Yahoo News United Kingdom: Elephant DNA may spur crackdown on illegal ivory trade

The number of seizures sent to his lab has greatly increased since 2013, when an global body unanimously decided that all large shipments of seized ivory should be subjected to forensic DNA testing to pinpoint their origin.

There were also two hotspots prior to 2006: Zambia and eastern Democratic Republic of Congo, but the two were no longer areas where elephants are targeted after that time, partly because of lack of elephant, Wasser said.

“When you’re losing a tenth of the population a year, you have to do something more urgent – nail down where the major killing is happening and stop it at the source”, Wasser said.

“Africa is a huge continent, and poaching is occurring everywhere”.

In the new study, the scientists analyzed 28 large ivory seizures, each more than half a ton, made between 1996 and 2014. “But when you look at large ivory seizures, which represent 70% of illegal ivory by weight, you get a different picture”. We developed methods to extract DNA from ivory.

The results surprised the team.

Demand for ivory from fast-growing Asian economies such as China and Vietnam, where it is turned into jewels and ornaments, has led to a spike in poaching across Africa. Considered the world’s second-largest rainforest, it spans portions of Gabon, the Republic of Congo, southeastern Cameroon, and an adjacent reserve in the Central African Republic.

More than 85 percent of the savanna elephant ivory seized after 2006 was traced to East Africa, mainly from the Selous Game Reserve in southeastern Tanzania and the Niassa Reserve in adjacent northern Mozambique.

The seizures, though, happened at ports and airports in a variety of African countries.

Bill Clark of Interpol’s environmental crime program, who participated in the research, said the DNA work helps his organisation decide where to focus efforts combating ivory trafficking.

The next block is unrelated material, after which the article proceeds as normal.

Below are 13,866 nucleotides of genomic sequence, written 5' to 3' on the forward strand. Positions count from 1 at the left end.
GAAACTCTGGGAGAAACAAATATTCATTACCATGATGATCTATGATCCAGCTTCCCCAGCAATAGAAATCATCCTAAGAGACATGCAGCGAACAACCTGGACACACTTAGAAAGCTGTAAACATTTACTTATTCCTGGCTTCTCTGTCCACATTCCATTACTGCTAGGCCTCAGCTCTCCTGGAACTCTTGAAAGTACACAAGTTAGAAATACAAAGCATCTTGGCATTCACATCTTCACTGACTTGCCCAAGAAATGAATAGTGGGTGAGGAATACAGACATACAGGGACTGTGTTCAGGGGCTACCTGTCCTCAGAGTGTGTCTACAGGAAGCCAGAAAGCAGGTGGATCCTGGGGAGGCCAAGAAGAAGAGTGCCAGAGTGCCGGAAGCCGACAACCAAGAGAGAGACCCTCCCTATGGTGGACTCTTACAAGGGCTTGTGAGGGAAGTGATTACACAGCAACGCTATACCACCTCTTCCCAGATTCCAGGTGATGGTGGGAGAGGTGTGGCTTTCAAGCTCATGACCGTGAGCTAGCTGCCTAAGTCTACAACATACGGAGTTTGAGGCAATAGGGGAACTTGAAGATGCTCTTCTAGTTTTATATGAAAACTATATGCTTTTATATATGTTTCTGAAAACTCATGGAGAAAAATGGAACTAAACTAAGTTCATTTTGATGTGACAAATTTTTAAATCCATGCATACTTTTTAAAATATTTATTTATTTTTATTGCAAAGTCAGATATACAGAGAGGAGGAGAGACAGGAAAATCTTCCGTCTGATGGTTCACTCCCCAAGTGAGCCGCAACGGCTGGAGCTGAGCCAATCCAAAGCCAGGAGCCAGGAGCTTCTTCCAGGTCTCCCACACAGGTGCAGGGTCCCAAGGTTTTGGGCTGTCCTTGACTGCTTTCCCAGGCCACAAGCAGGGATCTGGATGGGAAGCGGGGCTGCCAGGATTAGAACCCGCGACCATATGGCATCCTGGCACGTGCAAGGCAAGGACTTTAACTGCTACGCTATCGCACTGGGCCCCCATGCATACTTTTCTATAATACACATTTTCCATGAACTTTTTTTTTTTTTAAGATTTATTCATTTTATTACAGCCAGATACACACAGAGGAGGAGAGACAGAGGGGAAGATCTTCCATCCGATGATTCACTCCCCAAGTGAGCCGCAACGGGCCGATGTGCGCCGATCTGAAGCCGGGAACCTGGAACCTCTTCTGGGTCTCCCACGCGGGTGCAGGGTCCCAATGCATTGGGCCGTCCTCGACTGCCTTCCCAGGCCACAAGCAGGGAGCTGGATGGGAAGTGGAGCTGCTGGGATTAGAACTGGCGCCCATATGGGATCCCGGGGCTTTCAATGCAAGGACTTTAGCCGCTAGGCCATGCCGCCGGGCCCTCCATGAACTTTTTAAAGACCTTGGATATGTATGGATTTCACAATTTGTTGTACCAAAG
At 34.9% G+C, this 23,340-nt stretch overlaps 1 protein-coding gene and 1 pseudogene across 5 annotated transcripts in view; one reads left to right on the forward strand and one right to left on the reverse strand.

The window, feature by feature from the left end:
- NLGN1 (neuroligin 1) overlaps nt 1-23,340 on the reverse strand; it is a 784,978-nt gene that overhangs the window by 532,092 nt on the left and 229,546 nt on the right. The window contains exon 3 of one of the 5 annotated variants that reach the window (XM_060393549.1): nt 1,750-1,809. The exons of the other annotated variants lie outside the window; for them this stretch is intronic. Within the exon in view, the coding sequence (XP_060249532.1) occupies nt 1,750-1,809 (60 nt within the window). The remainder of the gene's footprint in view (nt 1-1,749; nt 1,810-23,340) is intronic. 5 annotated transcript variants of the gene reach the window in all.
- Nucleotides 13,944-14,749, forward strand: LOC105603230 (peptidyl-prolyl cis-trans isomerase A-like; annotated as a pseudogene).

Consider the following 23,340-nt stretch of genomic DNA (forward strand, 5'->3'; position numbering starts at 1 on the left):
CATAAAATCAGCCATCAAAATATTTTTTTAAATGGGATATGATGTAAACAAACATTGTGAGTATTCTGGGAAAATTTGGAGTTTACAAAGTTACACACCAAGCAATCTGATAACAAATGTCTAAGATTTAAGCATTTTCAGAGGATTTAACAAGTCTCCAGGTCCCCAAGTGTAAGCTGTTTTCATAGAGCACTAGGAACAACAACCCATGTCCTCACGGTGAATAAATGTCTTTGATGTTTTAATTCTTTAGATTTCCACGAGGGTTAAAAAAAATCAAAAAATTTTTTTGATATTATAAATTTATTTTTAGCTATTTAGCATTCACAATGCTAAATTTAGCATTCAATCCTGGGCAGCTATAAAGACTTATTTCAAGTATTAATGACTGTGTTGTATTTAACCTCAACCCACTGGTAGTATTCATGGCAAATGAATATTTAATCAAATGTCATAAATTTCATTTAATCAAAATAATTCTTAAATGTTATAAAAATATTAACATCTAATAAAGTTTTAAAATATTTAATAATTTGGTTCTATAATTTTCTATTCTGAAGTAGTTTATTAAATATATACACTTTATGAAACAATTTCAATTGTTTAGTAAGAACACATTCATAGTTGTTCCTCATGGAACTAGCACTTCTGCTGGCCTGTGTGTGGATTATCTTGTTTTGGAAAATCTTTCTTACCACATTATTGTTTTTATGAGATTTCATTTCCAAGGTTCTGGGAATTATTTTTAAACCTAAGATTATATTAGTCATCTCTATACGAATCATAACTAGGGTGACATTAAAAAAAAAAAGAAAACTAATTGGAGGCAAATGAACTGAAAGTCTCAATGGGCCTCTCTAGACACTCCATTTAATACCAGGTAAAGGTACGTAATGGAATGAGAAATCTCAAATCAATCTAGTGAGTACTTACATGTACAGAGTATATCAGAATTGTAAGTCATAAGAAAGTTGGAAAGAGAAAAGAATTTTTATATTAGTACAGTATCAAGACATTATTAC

But that was where the paper trail ended.

Roberts further highlighted that among the items that are legal to bring into the United States are certified antiques or hunting trophies such as elephant tusks brought back from hunting trips to Africa. Mr. Clark said. Then, they have crosschecked the results with DNA extracted from live elephants, in order to identify the origin of the ivory and complete an actual poaching map. Tanzania has many ports. It shows, for example, that most of ivory was shipped via other countries, not where it was poached. “Why smuggle it to a landlocked country?” “There are false trails put down intentionally”, he said. The findings should also force countries to stop playing down the prevalence of the trade in their country, he said.

The worst area for poaching was identified as Tanzania and nearby parts of Mozambique.

A worldwide ivory trade ban was approved in 1989 after Africa’s elephant population plunged from 1.2 million to 600 000 that decade. In one national park, almost 12,000 disappeared in just one year, with the population falling from more than 20,000 to 8,200. “We expect to launch an extensive operation in search of the lost elephants”, Nyalandu told Tanzania Daily News.

With some 10 percent of the population falling prey to human greed each year, Wasser was determined to use the latest scientific techniques to turn the tide. That’s sustaining the ivory demand in Asia, where stores sell ivory trinkets that add up to billions of dollars in sales on the black market.

A key to saving elephants may be their own dung. As part of Africa’s Big Five species, along with the lion, the rhinoceros, the hippopotamus, and the giraffe, the elephant is one of the continent’s main drivers of tourism-a boon to the African economy.

Even with the new information, conservationists and law enforcement have their work cut out for them.

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